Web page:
Try to avoid large changes in temperature, humidity and air quality inside the bird house as they are a challenge to the birds. This can be difficult to achieve in the laying house and may be more feasible in the rearing house. Sudden or extreme variations in the climate inside the house can be a source of stress to the birds. Discussions with experts within the industry indicate that (indoor) climate has a significant effect on bird growth and flock uniformity during rearing.
Ammonia fumes can affect the trachea and depress feed intake making birds more susceptible to disease (e.g. Infectious Bronchitis). Hens should not be subjected to concentrations of atmospheric ammonia above 25 ppm. The aim is to remain below 10-15 ppm. This should provide a good balance between environmental temperature and ammonia levels that the bird can live with. Wet litter areas have an increased ammonia emission, therefore it is important to keep the litter areas dry. Regular removal of the manure improves the air quality in the house.
Ensure that all ventilation fans are working properly and adjust ventilation rates according to external temperatures. Minimum ventilation to remove stale gases and moisture should be maintained even during periods of cold weather.
Verandas will help to reduce the contrast of any extremes in temperature and light between the outdoor range and the bird house.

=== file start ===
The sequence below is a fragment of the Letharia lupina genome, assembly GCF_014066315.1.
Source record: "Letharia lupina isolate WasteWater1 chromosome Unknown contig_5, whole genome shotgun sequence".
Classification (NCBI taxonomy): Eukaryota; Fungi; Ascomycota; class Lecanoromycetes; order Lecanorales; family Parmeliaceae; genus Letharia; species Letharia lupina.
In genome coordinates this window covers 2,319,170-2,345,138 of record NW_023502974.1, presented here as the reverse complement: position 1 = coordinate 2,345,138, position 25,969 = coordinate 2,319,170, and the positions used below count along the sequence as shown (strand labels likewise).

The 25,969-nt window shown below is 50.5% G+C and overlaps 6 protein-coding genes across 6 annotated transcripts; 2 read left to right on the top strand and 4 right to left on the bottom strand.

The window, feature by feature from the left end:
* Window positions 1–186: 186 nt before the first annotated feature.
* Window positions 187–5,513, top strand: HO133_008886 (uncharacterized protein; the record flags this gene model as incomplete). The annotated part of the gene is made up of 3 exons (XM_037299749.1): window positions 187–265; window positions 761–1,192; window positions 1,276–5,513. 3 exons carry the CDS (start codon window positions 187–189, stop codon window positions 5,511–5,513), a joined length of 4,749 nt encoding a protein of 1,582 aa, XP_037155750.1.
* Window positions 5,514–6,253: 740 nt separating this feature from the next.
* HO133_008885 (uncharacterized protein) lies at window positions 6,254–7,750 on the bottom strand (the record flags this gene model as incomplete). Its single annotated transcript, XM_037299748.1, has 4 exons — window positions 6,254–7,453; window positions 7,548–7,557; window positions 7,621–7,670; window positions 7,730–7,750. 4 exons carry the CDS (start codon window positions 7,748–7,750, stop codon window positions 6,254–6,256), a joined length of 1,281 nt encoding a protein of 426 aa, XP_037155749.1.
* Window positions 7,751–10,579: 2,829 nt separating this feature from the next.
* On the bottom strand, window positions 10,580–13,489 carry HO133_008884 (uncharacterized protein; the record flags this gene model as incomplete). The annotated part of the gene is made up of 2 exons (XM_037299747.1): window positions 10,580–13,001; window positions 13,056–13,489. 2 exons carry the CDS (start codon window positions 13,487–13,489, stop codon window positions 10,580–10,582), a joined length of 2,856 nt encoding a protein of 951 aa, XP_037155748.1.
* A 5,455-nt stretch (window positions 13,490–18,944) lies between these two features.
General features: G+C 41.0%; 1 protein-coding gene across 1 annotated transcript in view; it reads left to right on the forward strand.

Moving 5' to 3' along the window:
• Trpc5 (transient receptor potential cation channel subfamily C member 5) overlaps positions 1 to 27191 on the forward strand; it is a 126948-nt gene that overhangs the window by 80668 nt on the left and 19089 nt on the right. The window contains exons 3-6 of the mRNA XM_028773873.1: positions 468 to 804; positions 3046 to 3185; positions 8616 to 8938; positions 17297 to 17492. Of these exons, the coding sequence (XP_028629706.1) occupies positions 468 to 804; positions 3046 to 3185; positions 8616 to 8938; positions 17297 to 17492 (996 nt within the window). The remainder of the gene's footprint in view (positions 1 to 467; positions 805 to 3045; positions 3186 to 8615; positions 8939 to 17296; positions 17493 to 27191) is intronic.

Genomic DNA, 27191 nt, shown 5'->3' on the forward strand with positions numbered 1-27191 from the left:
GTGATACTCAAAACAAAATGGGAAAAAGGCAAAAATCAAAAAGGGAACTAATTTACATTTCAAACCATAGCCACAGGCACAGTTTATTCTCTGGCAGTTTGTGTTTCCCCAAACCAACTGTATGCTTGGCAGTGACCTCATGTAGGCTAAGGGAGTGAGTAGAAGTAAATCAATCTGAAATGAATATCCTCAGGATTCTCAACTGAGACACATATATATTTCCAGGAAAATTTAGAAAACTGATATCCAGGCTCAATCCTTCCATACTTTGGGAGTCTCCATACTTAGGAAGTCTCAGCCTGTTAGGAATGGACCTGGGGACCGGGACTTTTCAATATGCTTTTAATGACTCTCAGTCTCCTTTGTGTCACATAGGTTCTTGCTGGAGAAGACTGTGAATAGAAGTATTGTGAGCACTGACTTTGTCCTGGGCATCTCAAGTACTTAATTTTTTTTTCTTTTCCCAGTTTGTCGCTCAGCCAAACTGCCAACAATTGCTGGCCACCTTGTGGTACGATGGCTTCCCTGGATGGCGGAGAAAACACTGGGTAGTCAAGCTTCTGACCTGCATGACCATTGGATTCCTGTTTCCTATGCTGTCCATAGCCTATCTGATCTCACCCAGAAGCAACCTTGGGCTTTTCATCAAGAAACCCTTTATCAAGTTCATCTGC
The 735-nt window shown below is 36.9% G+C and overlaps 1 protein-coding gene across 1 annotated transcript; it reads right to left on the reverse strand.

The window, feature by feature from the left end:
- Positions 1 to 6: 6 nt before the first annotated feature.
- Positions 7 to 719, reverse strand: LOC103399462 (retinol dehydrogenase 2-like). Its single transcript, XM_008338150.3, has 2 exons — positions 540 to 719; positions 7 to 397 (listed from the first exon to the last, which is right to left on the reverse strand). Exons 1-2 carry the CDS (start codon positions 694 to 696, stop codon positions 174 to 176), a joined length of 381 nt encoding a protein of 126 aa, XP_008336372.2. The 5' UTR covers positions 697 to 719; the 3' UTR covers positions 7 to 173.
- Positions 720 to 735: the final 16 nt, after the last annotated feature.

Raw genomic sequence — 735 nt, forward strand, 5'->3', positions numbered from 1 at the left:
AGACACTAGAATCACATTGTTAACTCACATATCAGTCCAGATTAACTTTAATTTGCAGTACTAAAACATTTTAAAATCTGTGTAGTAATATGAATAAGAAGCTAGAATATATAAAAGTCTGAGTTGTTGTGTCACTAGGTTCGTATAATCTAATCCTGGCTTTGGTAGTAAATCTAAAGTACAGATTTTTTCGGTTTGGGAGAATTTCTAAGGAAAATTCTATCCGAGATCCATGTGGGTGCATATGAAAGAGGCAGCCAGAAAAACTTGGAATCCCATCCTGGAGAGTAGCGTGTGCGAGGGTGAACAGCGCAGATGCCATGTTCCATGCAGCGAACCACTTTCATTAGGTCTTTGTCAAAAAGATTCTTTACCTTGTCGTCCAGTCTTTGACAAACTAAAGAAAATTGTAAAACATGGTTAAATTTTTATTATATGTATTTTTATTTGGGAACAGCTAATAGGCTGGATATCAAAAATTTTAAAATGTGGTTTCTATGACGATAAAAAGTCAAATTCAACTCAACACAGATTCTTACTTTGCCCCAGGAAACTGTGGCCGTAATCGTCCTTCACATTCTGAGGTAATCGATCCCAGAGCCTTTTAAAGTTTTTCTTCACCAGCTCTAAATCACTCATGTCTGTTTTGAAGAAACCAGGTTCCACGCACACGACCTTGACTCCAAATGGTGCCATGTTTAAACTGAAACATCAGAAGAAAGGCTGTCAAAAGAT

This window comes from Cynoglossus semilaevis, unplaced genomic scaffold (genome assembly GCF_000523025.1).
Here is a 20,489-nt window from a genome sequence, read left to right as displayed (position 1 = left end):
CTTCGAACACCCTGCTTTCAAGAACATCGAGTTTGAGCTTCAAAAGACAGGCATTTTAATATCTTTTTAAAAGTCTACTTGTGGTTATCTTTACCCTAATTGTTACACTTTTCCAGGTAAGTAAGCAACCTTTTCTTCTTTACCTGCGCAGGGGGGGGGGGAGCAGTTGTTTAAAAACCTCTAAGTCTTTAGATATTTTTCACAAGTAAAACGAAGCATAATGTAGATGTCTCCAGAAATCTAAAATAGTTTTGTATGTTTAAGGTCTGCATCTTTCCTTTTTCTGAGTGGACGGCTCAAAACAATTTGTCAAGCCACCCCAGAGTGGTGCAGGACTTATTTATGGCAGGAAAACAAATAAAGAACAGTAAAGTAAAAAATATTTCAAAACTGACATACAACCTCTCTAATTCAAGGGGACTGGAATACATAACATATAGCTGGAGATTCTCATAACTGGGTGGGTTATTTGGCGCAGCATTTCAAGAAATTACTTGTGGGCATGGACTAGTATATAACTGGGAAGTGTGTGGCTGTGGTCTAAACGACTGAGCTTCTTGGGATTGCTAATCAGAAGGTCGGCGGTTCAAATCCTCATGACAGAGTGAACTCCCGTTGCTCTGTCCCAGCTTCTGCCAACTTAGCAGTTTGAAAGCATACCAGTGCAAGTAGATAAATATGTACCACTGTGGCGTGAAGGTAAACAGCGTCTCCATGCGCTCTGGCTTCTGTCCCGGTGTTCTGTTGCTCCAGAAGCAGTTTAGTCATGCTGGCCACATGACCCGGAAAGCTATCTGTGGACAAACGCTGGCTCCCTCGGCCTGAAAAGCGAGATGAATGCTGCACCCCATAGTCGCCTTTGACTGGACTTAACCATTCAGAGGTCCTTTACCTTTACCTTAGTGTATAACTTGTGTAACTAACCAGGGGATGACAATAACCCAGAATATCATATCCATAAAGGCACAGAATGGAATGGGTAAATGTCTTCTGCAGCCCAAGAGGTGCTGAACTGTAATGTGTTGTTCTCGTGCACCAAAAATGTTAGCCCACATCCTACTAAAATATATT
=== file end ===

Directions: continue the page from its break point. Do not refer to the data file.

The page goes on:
Maintain a dry, well-drained range to avoid parasitic build up and birds drinking dirty water. This will also help to maintain dry litter in the house.
See also subsection ‘Light’ of the post Housing.
Daylight is thought to be important for laying hens, but the effects are not always conclusive. Daylight comprises the ultraviolet spectrum, unless it enters through a window (the glass filters out the UV). A preliminary study in The Netherlands indicated that a higher percentage of direct, unfiltered daylight reduced feather pecking.
|FeatherWel management guide [pdf, 5.49mb]||AssureWel advice guide [pdf, 661kb]|
- A guide to the practical management of feather pecking & cannibalism in free range laying hens. Defra, 2005 (pdf)
- A guide to the practical management of feather pecking and cannibalism in free range laying hens. Defra, 2005 (html)
- Animal welfare on organic farms. Fact sheet series reducing the risk of feather pecking for laying hens in organic egg production. Produced in consultation with the ECOA Animal Welfare Task Force, February 2009
- Controlling feather pecking & cannibalism in laying hens without beak trimming. Pickett H., July 2008 Compassion in World Farming
- Controlling feather pecking & cannibalism in laying hens without beak trimming. Pickett H., October 2009. Compassion in World Farming. This report reviews the evidence from the scientific literature and from practical experience.
- Feather pecking and cannibalism on OrganicVet.Co.UK
|Noodmaatregelen tegen pikkerij [Treatment of FP]. Van Niekerk et al. 2013 (Report, 32 pp).||Van kuiken tot kip [Prevention of FP]. Van Niekerk et al.2011 (Report, 32 pp).||Licht op licht [Light on light]. Van Niekert et al., 2015 (Report, 36 pp).|
|Fjerpilningsnøgle [Feather pecking key]. Johansen, N.F. 2013 (Report, 48 pp).|
- Fjerpilning og fjerpilningsnøgle, Johansen, N.F. 2013 (webpage).